There are many more themes, and ideas going on in this film, and while there isn't enough time in a film to explore all of them, enough ideas are explored to give us a real impression of a living, breathing, believable world. This what I love about good science fiction.

Unfortunately, there are clearly political and social justice messages, not so subtly on display. Again, going back to physicality thing, while an interesting idea about a more cerebral fighting force (or at leas Federal Agents), it also lends itself to the false idea that men and women are largely interchangeable. This is most apparent with The Pearls, an alien, humanoid race that are androgynous. Their females still have breasts, but the men and women both sound like females. It's weird. 

There is also a political statement about immigration with the scenes involving Bubble. I found this boringly typical, pro-immigration, left wing dogma. It doesn't even make sense. Alpha is an artificial world, created by numerous aliens, and inhabited by millions. Alpha allows for almost all kinds of cultures and almost any kind of behavior. Why then couldn't an alien sex worker (Bubble), not get citizenship? It's never explained, but it's there for the virtue-signaling.

Globalization and multiculturalism are also big themes in this movie. Again, Alpha started as Earth's International Space station. We see the USA getting along with the Russians, then with the Chinese, and then with all the rest of the world. As this progresses, so does the space station grow, until it's big enough to attract aliens. Despite the realities of how cultures tend to clash, all of the different races get along, and there aren't any big racial or cultural clashes on Alpha. The evil General has a somewhat "nationalistic" view, and is willing to trample over the Pearls whom he deems as "savages." Can you see where this going?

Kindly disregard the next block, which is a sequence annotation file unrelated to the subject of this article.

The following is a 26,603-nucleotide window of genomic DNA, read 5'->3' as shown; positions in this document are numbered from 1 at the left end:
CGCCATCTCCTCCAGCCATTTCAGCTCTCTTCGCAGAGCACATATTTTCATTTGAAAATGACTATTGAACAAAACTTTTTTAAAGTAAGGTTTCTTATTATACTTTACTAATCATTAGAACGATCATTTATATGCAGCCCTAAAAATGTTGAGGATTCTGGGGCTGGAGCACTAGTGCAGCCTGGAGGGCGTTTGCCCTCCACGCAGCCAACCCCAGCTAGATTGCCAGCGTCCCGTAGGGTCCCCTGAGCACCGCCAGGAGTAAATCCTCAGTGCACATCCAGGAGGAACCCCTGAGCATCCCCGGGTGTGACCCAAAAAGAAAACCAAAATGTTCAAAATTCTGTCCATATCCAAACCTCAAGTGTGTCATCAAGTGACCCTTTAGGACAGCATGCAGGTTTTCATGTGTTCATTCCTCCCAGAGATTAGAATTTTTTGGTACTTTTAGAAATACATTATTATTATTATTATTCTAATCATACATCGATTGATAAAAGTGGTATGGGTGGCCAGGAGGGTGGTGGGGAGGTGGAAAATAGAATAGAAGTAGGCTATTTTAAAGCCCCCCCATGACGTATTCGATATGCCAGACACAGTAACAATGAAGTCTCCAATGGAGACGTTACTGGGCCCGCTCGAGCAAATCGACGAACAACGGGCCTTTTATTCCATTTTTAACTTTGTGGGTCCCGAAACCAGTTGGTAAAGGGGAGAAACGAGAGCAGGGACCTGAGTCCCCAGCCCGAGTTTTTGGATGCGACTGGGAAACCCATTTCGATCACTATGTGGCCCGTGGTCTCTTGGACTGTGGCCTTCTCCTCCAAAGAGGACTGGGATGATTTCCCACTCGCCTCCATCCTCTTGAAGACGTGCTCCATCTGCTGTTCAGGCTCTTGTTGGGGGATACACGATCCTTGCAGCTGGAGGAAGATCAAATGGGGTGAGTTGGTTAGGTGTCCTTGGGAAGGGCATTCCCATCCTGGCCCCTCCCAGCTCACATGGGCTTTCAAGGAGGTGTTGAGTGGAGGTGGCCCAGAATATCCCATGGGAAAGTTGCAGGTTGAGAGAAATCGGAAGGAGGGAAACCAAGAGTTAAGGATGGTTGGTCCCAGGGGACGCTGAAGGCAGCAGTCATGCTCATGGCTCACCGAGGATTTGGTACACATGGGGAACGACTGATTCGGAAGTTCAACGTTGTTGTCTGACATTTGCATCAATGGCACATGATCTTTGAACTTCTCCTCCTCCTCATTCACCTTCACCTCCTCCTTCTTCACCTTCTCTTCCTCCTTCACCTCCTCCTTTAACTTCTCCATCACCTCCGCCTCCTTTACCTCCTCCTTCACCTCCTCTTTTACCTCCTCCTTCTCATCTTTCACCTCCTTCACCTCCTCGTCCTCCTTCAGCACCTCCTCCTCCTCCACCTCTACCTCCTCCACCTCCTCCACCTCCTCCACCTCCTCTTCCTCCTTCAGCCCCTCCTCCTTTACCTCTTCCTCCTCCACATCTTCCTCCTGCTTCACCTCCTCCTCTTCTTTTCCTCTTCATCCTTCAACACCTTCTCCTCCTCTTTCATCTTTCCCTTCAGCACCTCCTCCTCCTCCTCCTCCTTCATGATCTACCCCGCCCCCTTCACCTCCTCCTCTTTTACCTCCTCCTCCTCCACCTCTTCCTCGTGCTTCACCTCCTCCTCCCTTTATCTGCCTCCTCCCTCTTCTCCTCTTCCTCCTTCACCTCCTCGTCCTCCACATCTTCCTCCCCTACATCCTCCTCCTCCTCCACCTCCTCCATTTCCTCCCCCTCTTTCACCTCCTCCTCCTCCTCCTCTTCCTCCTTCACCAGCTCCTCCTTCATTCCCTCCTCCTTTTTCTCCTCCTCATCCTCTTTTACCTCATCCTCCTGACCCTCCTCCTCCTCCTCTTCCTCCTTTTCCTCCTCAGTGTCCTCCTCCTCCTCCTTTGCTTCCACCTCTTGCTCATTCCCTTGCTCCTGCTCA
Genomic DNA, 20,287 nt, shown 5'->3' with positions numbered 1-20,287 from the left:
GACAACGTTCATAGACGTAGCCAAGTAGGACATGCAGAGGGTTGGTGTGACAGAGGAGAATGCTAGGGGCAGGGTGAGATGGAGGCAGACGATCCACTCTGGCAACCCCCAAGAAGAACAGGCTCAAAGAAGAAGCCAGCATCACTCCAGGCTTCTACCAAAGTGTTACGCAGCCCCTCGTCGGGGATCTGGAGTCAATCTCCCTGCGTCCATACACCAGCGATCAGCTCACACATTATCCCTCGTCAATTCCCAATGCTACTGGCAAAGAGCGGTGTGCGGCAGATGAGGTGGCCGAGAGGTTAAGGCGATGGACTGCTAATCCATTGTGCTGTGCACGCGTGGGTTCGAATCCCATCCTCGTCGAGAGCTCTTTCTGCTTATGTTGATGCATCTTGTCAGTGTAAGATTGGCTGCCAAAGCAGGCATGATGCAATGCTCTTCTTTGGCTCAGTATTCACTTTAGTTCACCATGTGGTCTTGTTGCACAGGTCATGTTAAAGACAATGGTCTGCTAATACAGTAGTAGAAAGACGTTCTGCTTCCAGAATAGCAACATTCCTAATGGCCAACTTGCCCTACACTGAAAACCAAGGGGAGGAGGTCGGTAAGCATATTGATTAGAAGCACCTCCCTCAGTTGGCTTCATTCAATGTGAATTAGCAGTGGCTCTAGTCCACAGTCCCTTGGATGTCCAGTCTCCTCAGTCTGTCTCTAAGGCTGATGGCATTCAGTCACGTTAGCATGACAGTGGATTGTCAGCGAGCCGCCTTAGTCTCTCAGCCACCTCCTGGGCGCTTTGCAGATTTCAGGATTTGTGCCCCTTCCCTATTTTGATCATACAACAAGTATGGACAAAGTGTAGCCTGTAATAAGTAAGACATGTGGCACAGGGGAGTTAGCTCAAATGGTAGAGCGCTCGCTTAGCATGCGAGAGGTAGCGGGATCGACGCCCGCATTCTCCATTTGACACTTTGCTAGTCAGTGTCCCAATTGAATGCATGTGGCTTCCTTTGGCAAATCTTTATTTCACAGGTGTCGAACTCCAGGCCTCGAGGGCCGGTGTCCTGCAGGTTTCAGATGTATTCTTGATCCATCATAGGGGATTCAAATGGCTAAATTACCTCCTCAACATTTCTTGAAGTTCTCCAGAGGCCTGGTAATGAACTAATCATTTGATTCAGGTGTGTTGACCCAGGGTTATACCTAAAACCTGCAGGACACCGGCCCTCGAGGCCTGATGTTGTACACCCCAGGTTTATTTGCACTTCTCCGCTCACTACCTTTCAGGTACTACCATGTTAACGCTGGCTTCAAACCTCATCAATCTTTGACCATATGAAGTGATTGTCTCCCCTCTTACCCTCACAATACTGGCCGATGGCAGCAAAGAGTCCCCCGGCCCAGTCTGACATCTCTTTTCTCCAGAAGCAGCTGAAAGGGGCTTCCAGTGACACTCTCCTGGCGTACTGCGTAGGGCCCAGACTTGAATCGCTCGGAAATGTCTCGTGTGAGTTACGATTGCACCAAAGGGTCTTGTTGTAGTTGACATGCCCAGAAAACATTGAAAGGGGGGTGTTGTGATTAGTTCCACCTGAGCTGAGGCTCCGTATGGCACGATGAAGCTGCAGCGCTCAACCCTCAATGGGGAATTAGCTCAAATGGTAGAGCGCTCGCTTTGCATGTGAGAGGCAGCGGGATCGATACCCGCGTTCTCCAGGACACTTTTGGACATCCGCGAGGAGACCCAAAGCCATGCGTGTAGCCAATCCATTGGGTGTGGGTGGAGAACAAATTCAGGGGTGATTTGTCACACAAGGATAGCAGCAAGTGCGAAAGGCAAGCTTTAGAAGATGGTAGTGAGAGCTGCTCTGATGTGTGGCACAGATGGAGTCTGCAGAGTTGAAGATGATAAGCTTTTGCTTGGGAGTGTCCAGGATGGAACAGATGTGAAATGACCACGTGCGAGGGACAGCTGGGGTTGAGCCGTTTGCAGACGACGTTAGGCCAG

The above actually brings up valid criticism of war and the consequences of war and war crimes. This is a great subject to explore with science fiction, but it's not explored here very well beyond: war is bad, and all races and cultures are equally good/valid/have-something-to-offer - despite reality showing us that no, not all cultures are good. Some cultures are clearly better than others. We actually see this in the film as one group of aliens is willing to eat other intelligent races - and this is tolerated by Alpha's government.

What I do like about Valerian are all of the concepts on display. I really enjoy seeing creatively designed aliens, the imagination of the creators brought to life as they explore what could be. I like how Valerian and Lauraline's relationship is an old one, not new, and we're jumping into it after it's well established. I like all of the technology on display - especially the AR-alternate-dimension, and how people bring things into and out of it. I love the attention to detail.

Valerian is by no means a perfect movie, it is flawed, and the messages are obviously leftist. If you can set that aside, you may enjoy it. If you can't, don't watch it.